SHINEDOWN Amaryllis lyrics
Amaryllis is the fourth studio album by American rock band Shinedown, released on March 27, 2012. The album was recorded at Lightning Sound Studios, Ocean Way Recording and Capitol Studios, and was produced by Rob Cavallo, who also produced the band's previous album, The Sound of Madness. It was released on Atlantic Records in the USA and via Roadrunner elsewhere.
Speaking about the album, Shinedown singer Brent Smith said that "During the recording of Amaryllis, the vision of what Shinedown is and where it's going became completely clear. Amaryllis is the manifestation of that vision, the centerpiece of what Shinedown is. It reflects on everything we've done and where we're heading. It's a message of empowerment, perseverance, and inspiration that I think speaks to fans that have been with us since the beginning as well as those who are just learning about who we are and what we're about."
Passionate and tuneful in equal measure, Shinedown’s fourth album, Amaryllis, picks up where 2008’s rousing The Sound of Madness left off. Again working with producer Rob Cavallo, who delivered multi-platinum records for the likes of Green Day and Goo Goo Dolls, this post-grunge quartet maximize their hooks as well as their emotions for another potent collection about broken hearts and guarded optimism. Led by dynamic frontman Brent Smith, Shinedown continue to prove their ability at being able to craft radio-ready tunes that traffic in universal sentiments without coming across as derivative or disingenuous.
Amaryllis represents a period of relative stability in Shinedown’s lineup after a few years of turnover. But that hardly means that the 12-track collection ripples with contentment. Divided between seething rockers and unabashedly pretty ballads (which are often buttressed by an orchestra), the album manages the neat trick of being neither sappy nor petulant. When Smith sings about his endless devotion over strings and piano on “I’ll Follow You,” the feelings are sincere without making you want to gag. And when he switches things up for the aggressiveness of “Enemies,” his putdowns have real bite to them. If anything, Smith and his cohorts have become more confident after Sound’s success to continue mining their big-is-better sound.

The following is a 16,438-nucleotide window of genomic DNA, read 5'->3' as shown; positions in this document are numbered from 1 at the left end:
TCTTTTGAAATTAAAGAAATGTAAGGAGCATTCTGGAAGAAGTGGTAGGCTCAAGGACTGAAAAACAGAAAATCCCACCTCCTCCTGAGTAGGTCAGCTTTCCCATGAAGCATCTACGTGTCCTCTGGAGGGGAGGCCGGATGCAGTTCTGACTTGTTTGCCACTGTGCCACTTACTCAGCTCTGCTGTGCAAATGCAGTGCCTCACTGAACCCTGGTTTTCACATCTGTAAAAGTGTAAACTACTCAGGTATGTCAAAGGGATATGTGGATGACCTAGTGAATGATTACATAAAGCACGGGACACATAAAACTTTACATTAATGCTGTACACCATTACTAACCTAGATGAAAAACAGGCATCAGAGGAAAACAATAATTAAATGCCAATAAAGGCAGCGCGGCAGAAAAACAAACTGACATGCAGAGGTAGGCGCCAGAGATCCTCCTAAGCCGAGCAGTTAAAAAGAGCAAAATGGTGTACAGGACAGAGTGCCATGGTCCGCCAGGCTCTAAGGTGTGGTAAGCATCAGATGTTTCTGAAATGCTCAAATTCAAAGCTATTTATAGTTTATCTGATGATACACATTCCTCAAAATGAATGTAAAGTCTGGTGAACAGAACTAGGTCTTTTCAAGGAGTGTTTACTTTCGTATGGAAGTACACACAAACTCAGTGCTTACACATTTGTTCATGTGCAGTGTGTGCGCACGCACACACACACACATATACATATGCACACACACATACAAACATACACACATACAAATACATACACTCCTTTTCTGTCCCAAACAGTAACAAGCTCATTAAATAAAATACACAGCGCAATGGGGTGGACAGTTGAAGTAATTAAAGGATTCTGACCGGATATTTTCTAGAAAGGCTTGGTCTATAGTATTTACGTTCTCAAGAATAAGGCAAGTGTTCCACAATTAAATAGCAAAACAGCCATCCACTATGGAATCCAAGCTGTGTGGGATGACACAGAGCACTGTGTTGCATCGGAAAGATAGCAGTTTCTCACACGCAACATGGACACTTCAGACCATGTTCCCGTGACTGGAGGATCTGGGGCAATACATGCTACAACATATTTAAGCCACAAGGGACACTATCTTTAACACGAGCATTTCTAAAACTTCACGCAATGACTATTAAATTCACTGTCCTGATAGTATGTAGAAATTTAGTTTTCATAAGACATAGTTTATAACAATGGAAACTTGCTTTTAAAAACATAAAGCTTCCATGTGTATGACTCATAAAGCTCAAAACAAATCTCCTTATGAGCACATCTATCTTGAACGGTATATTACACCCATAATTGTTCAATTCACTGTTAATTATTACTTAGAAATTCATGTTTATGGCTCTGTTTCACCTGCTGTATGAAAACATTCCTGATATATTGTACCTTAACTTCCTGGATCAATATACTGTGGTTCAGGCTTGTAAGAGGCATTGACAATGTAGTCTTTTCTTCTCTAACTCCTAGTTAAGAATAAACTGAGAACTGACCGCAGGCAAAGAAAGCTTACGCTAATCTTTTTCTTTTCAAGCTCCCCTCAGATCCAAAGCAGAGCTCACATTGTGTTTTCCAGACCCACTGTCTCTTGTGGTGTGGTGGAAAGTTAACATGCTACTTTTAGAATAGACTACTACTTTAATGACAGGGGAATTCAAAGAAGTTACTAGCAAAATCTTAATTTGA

Post-grunge carries a lot of negative connotations with it, and for good reason. Popular bands like Nickelback and Creed have come to represent the worst aspects of that particular rock sub-genre, leaning heavy on feel-good, sing-along platitudes that are backed by blandly catchy guitar melodies. Shinedown share certain similarities with these groups -- their songs are definitely meant to reach the broadest audience possible -- but Amaryllis shows that there can be an art to appealing to the mainstream without insulting the listener’s intelligence. While the lead single, “Bully,” can be faulted for its somewhat programmatic approach, other tracks like “Amaryllis” and “Unity” are stirring in ways that transcend formula. Naturally, the secret to these songs is a textbook reliance on explosive choruses, but the level of craft is so high it’s hard to imagine many people objecting.
Considering how long it’s been since The Sound of Madness -- and how incredibly successful that album was -- it was hard to know how Shinedown would respond with their follow-up. Stick close to the script? Or try to radically reinvent their sound? Thankfully, Amaryllis is one of those rare cases when musicians decide to duplicate what worked before without making it an exact copy. A mid-tempo number like “Miracle” plays like a cousin to the “The Crow & the Butterfly” from Sound, but Smith’s vocals are so immediate and compelling that it makes the song feel instantly new. His performance on Amaryllis is a consistent highlight. Though not a conventionally “great” singer, Smith has real presence, which gives the band’s songs heart and soul. Take a track like “For My Sake”: Rather than belting out his tale of regret, he balances between palpable ache and sweet agony. Other vocalists would use the song as an excuse to vent their spleen, but Smith’s approach is trickier -- and also more effective.
Much like Cavallo did with Green Day’s American Idiot, the veteran producer lends a grand, dramatic intensity to Amaryllis that makes its every moment of angst and sadness sparkle. While it would be difficult to predict whether this new album can match the commercial heights of The Sound of Madness and its multiple singles, the record demonstrates that Shinedown’s previous record was no fluke. If anything, Amaryllis suggests these guys are settling into a pretty good groove.
by Tim Grierson, About.com Guide